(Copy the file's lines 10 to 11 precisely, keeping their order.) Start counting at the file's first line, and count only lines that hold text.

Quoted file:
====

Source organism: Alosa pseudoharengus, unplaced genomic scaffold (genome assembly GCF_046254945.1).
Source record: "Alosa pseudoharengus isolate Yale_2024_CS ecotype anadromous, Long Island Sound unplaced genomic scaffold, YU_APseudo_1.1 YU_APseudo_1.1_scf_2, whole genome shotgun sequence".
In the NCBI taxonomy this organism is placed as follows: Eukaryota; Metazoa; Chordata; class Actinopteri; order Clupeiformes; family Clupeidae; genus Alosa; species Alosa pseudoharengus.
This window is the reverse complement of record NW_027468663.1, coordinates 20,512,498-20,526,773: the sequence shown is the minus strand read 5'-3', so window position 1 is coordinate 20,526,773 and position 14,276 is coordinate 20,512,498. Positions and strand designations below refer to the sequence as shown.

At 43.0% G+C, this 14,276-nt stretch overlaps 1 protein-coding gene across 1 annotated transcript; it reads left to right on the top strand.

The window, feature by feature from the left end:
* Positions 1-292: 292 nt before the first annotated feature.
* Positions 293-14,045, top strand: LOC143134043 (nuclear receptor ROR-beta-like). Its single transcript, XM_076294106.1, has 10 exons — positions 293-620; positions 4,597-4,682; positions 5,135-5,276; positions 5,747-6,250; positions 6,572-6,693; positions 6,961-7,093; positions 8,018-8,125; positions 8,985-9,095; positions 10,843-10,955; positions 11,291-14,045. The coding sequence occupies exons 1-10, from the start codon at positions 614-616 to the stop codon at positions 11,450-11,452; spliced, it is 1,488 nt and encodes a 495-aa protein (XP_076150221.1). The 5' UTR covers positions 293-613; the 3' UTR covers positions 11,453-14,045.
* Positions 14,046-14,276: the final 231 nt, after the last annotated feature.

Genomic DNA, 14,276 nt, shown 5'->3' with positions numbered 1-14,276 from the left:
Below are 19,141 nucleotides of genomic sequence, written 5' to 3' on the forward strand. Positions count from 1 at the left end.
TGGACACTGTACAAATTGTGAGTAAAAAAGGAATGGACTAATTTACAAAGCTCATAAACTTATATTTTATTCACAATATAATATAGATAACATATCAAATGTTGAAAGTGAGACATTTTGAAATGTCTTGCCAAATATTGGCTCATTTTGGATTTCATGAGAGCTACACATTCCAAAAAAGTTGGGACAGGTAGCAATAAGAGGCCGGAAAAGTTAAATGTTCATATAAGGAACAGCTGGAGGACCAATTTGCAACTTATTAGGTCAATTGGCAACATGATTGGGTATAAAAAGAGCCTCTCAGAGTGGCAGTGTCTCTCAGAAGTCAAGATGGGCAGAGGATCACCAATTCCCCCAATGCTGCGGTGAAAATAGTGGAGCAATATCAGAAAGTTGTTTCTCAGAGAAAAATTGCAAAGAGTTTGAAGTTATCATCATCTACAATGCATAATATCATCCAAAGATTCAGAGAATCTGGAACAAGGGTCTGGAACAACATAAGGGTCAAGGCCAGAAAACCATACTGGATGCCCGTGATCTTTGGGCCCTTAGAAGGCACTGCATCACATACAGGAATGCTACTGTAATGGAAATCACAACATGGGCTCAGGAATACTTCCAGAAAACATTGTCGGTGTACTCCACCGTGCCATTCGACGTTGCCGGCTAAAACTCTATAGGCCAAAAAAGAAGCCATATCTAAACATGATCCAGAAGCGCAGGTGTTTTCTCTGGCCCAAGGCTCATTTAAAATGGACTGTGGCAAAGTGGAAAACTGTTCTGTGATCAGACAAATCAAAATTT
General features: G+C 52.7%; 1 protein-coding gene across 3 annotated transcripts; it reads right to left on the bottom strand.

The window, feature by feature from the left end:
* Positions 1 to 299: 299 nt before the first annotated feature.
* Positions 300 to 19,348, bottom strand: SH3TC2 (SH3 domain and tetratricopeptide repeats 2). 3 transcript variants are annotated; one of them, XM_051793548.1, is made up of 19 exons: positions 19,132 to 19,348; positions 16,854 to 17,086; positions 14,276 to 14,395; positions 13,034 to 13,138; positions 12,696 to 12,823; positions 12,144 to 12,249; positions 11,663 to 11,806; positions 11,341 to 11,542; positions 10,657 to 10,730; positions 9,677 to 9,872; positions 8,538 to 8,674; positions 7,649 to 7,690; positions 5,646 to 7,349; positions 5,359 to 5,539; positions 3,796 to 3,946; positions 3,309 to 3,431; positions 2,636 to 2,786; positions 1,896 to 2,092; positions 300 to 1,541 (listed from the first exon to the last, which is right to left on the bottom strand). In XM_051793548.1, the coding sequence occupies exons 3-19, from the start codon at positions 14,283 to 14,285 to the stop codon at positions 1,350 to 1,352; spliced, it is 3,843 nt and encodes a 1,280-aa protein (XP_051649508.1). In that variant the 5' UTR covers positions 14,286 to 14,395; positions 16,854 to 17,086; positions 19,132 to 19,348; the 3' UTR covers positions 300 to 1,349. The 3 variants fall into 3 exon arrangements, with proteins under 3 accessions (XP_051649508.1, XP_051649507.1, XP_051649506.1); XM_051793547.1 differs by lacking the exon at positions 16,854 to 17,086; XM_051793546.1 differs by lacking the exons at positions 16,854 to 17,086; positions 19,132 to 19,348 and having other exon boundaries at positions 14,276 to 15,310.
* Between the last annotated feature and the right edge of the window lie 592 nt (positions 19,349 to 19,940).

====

Genomic DNA, 14,276 nt, shown 5'->3' with positions numbered 1-14,276 from the left:
Below are 19,141 nucleotides of genomic sequence, written 5' to 3' on the forward strand. Positions count from 1 at the left end.